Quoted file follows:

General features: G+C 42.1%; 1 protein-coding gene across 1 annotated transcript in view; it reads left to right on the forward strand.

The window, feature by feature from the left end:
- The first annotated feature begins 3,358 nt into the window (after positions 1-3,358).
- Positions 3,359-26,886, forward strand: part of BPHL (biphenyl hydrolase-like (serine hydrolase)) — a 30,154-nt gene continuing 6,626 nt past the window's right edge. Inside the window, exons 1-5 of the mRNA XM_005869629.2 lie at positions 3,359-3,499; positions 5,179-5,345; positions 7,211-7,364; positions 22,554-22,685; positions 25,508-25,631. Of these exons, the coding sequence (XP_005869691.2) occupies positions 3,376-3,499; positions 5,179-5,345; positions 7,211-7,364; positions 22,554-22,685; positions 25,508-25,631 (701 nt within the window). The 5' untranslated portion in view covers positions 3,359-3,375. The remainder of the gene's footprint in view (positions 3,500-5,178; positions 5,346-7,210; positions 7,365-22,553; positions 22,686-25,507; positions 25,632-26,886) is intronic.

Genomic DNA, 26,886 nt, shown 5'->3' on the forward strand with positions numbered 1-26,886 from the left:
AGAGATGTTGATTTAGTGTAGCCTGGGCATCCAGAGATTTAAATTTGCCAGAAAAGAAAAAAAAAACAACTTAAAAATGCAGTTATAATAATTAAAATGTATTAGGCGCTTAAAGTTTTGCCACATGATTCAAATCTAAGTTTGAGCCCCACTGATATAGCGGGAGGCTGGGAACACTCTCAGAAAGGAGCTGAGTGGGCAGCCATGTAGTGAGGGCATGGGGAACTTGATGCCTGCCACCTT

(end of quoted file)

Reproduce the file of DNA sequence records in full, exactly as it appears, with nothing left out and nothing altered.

General features: G+C 42.1%; 1 protein-coding gene across 1 annotated transcript in view; it reads left to right on the forward strand.

The window, feature by feature from the left end:
- The first annotated feature begins 3,358 nt into the window (after positions 1-3,358).
- Positions 3,359-26,886, forward strand: part of BPHL (biphenyl hydrolase-like (serine hydrolase)) — a 30,154-nt gene continuing 6,626 nt past the window's right edge. Inside the window, exons 1-5 of the mRNA XM_005869629.2 lie at positions 3,359-3,499; positions 5,179-5,345; positions 7,211-7,364; positions 22,554-22,685; positions 25,508-25,631. Of these exons, the coding sequence (XP_005869691.2) occupies positions 3,376-3,499; positions 5,179-5,345; positions 7,211-7,364; positions 22,554-22,685; positions 25,508-25,631 (701 nt within the window). The 5' untranslated portion in view covers positions 3,359-3,375. The remainder of the gene's footprint in view (positions 3,500-5,178; positions 5,346-7,210; positions 7,365-22,553; positions 22,686-25,507; positions 25,632-26,886) is intronic.

Genomic DNA, 26,886 nt, shown 5'->3' on the forward strand with positions numbered 1-26,886 from the left:
AGAGATGTTGATTTAGTGTAGCCTGGGCATCCAGAGATTTAAATTTGCCAGAAAAGAAAAAAAAAACAACTTAAAAATGCAGTTATAATAATTAAAATGTATTAGGCGCTTAAAGTTTTGCCACATGATTCAAATCTAAGTTTGAGCCCCACTGATATAGCGGGAGGCTGGGAACACTCTCAGAAAGGAGCTGAGTGGGCAGCCATGTAGTGAGGGCATGGGGAACTTGATGCCTGCCACCTT